By JOSEPH PHILLIPS
The estate of the late Hyde Park resident, author, journalist and social historian Lerone Bennett Jr. will be liquidated in the month of April.
The firm Estate Sale Goddess will host a liquidation sale of Bennett’s items from Saturday, April 14, and Sunday, April 15, from 9 a.m. to 3 p.m. at his former estate in the Newport Building, 4800 S. Chicago Beach Drive – Units 1901 and 1902 North Tower.
“Mr. Lerone Bennett often called the “people’s historian” was a trusted and revered scholar,” said Lynne McDaniel, owner of Estate Sale Goddess. “Estate Sale Goddess is humbled to announce the upcoming estate liquidation.”
According to McDaniel, the sale is open to the public and will feature African American memorabilia collected by Bennett of historic photographs, signed paintings, writings, Africana, extensive and complete jazz and music collections, vintage mid-century modern furnishings from Ed Wormley for Dunbar to Vitre, along with an incredibly extensive library.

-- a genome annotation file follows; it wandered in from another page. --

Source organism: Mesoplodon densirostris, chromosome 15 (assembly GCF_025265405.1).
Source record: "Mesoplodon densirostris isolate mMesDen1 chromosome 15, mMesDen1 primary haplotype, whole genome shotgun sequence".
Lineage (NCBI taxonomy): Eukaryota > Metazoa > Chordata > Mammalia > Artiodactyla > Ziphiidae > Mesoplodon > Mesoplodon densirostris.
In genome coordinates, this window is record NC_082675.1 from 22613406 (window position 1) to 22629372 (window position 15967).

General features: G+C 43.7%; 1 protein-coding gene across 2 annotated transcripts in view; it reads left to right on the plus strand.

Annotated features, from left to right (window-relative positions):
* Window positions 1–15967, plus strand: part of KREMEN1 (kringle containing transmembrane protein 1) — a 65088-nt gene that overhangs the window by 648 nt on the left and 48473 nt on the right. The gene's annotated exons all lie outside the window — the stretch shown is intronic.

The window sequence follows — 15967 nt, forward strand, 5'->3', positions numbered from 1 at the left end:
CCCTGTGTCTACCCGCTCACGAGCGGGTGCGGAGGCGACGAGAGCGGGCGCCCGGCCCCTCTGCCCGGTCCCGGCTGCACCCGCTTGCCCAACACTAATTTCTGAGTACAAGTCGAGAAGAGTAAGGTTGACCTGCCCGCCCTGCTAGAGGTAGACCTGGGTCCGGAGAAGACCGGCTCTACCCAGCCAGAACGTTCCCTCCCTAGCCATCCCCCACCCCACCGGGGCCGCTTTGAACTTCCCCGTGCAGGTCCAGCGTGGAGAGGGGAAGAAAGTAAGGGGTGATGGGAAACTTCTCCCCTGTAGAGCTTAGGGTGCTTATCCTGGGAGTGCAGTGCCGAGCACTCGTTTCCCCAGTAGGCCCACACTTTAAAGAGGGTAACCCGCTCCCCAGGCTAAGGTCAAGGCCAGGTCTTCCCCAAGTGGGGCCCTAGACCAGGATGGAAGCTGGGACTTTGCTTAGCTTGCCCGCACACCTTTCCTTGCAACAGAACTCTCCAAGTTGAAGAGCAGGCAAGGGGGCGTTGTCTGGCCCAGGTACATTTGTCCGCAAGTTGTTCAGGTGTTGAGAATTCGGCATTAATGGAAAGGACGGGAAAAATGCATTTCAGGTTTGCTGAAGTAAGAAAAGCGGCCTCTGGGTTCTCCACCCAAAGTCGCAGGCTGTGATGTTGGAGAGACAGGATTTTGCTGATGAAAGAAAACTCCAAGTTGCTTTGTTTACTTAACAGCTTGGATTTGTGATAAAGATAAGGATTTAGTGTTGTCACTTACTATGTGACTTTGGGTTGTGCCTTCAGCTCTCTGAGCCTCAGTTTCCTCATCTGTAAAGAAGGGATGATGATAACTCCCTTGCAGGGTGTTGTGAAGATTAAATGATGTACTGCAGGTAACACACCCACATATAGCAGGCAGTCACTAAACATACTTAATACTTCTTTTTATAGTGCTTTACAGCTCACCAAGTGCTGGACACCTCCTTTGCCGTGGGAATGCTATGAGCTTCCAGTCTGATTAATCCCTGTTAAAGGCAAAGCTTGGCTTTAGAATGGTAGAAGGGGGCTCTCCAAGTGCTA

“This is an opportunity for the world to enter into a historic sanctuary previously enjoyed by luminaries, celebrities, activists, writers, poets, politicians and artists,” McDaniel said.
Prior to his estate, Bennett was known as an African-American scholar for his analysis and work on race relations in the United States. Bennett’s best-known work includes “Before the Mayflower (1962)” and “Forced into Glory (2000),” a book about U.S. President Abraham Lincoln.
Bennett also served as a soldier during the Korean War and was a graduate of Morehouse College in 1949. Bennett became a journalist for the Atlanta Daily World in 1949, continuing his stint at the publication until 1953. Following his stint at the Atlanta Daily World, Bennett served as city editor for JET magazine from 1952 to 1953. The magazine was founded by John H. Johnson in 1945, who first founded its parent magazine, Ebony, that year.
In 1953, Bennett became an associate editor of Ebony magazine, taking on the role of executive editor in 1958. The magazine served as his base for the publication of a steady stream of articles on African-American history, with some collected and published as books over his 50-year career.
Bennett was credited with the phrase: “Image Sees, Image Feels, Image Acts,” meaning the images that people see influence how they feel, and ultimately how they act.
Bennett recently passed at his home in February.